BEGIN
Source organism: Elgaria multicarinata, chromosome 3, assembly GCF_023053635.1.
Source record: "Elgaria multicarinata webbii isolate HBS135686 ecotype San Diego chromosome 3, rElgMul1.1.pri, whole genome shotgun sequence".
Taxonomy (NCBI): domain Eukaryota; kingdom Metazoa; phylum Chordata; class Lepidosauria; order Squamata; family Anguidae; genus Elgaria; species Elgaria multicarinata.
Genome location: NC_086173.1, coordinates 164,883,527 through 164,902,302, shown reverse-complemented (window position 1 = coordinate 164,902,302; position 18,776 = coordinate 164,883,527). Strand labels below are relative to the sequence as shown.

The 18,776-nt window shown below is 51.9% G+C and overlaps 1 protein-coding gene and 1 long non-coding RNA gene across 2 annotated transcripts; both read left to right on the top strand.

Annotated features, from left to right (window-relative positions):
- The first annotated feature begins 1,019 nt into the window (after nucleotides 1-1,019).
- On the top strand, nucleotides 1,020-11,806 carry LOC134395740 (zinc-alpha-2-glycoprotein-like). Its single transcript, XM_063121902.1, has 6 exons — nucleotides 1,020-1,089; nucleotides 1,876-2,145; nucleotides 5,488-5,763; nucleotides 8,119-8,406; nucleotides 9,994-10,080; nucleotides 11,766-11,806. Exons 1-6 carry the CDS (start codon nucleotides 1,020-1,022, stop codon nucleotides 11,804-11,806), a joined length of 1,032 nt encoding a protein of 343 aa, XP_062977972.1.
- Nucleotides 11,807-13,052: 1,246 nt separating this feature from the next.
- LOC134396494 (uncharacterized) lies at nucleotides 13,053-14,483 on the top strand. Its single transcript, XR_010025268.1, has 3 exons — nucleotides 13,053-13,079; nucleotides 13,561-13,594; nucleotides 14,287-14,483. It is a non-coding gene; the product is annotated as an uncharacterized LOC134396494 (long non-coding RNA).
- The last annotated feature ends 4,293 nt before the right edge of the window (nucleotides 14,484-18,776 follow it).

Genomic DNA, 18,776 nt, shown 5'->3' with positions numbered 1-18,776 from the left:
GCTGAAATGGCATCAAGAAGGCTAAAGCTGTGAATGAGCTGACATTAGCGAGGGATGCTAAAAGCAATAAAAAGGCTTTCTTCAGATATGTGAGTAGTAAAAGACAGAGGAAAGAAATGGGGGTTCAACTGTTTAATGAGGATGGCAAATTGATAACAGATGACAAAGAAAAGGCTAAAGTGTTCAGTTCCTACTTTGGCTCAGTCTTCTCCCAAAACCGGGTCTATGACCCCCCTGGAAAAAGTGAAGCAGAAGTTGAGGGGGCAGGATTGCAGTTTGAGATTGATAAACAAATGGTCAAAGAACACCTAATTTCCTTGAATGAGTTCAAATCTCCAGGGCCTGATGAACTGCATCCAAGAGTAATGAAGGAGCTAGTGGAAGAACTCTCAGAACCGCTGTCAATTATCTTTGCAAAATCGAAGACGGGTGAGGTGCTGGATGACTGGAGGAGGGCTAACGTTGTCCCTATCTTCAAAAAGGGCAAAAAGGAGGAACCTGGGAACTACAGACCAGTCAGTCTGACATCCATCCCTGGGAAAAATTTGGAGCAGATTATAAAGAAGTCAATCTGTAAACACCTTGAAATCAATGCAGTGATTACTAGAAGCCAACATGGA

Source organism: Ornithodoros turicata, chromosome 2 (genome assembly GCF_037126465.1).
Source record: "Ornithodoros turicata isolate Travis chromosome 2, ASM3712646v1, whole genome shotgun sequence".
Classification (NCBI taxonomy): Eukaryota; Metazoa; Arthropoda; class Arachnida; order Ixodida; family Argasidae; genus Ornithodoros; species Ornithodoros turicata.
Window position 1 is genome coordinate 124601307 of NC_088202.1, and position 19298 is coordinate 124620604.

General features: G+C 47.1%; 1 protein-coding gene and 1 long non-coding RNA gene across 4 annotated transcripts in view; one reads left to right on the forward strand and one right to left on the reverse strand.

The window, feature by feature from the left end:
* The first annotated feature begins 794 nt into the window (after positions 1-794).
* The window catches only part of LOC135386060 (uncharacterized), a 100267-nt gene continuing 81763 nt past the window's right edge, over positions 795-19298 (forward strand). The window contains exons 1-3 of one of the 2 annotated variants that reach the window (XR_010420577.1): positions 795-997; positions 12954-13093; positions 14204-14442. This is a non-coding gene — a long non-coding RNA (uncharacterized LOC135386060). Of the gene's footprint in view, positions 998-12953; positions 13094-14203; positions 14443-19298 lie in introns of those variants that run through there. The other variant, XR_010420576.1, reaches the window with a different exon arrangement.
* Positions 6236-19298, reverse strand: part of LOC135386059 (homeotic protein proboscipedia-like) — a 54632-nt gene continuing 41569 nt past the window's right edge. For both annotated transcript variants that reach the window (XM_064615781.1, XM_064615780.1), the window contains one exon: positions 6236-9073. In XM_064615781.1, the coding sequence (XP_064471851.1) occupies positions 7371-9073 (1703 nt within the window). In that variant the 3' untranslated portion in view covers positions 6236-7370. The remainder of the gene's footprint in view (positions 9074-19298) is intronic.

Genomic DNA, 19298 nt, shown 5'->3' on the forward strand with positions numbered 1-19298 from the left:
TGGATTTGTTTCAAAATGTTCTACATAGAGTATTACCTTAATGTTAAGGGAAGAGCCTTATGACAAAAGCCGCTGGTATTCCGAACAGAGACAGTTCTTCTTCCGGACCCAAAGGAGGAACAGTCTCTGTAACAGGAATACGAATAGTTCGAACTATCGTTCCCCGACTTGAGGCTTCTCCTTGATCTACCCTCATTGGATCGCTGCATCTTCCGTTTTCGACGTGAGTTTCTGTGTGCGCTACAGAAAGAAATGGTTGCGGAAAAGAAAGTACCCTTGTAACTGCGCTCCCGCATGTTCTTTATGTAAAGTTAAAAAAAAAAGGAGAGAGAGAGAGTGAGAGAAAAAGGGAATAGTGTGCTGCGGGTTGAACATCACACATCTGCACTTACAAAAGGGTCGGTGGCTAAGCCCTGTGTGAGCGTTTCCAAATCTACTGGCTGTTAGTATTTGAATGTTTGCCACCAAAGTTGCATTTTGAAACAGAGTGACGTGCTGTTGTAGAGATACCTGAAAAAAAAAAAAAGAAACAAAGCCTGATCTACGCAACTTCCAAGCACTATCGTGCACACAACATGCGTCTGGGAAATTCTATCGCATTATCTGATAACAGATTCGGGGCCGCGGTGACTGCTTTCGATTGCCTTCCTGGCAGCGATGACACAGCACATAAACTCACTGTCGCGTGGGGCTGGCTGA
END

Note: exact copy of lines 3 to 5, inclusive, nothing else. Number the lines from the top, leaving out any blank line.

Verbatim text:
Taxonomy (NCBI): domain Eukaryota; kingdom Metazoa; phylum Chordata; class Lepidosauria; order Squamata; family Anguidae; genus Elgaria; species Elgaria multicarinata.
Genome location: NC_086173.1, coordinates 164,883,527 through 164,902,302, shown reverse-complemented (window position 1 = coordinate 164,902,302; position 18,776 = coordinate 164,883,527). Strand labels below are relative to the sequence as shown.

The 18,776-nt window shown below is 51.9% G+C and overlaps 1 protein-coding gene and 1 long non-coding RNA gene across 2 annotated transcripts; both read left to right on the top strand.